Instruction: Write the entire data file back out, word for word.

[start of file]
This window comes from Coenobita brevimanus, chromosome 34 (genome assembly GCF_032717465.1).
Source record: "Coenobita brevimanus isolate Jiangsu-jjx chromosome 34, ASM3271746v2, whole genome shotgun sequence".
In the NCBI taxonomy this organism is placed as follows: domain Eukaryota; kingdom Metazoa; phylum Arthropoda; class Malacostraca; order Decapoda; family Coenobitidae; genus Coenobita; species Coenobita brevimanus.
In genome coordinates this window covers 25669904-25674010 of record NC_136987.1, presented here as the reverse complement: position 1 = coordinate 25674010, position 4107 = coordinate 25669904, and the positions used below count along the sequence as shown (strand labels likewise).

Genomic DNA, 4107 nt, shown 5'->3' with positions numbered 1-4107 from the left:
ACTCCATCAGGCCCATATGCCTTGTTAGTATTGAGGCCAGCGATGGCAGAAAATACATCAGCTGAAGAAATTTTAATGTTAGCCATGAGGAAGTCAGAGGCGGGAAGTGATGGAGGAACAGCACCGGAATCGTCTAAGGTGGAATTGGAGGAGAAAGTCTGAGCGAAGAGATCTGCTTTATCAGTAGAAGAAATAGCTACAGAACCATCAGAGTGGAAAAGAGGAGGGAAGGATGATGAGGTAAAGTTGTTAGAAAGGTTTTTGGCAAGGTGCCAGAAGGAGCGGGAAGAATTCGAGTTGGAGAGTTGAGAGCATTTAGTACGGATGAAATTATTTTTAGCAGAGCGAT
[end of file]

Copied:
This window comes from Coenobita brevimanus, chromosome 34 (genome assembly GCF_032717465.1).
Source record: "Coenobita brevimanus isolate Jiangsu-jjx chromosome 34, ASM3271746v2, whole genome shotgun sequence".
In the NCBI taxonomy this organism is placed as follows: domain Eukaryota; kingdom Metazoa; phylum Arthropoda; class Malacostraca; order Decapoda; family Coenobitidae; genus Coenobita; species Coenobita brevimanus.
In genome coordinates this window covers 25669904-25674010 of record NC_136987.1, presented here as the reverse complement: position 1 = coordinate 25674010, position 4107 = coordinate 25669904, and the positions used below count along the sequence as shown (strand labels likewise).

Genomic DNA, 4107 nt, shown 5'->3' with positions numbered 1-4107 from the left:
ACTCCATCAGGCCCATATGCCTTGTTAGTATTGAGGCCAGCGATGGCAGAAAATACATCAGCTGAAGAAATTTTAATGTTAGCCATGAGGAAGTCAGAGGCGGGAAGTGATGGAGGAACAGCACCGGAATCGTCTAAGGTGGAATTGGAGGAGAAAGTCTGAGCGAAGAGATCTGCTTTATCAGTAGAAGAAATAGCTACAGAACCATCAGAGTGGAAAAGAGGAGGGAAGGATGATGAGGTAAAGTTGTTAGAAAGGTTTTTGGCAAGGTGCCAGAAGGAGCGGGAAGAATTCGAGTTGGAGAGTTGAGAGCATTTAGTACGGATGAAATTATTTTTAGCAGAGCGAT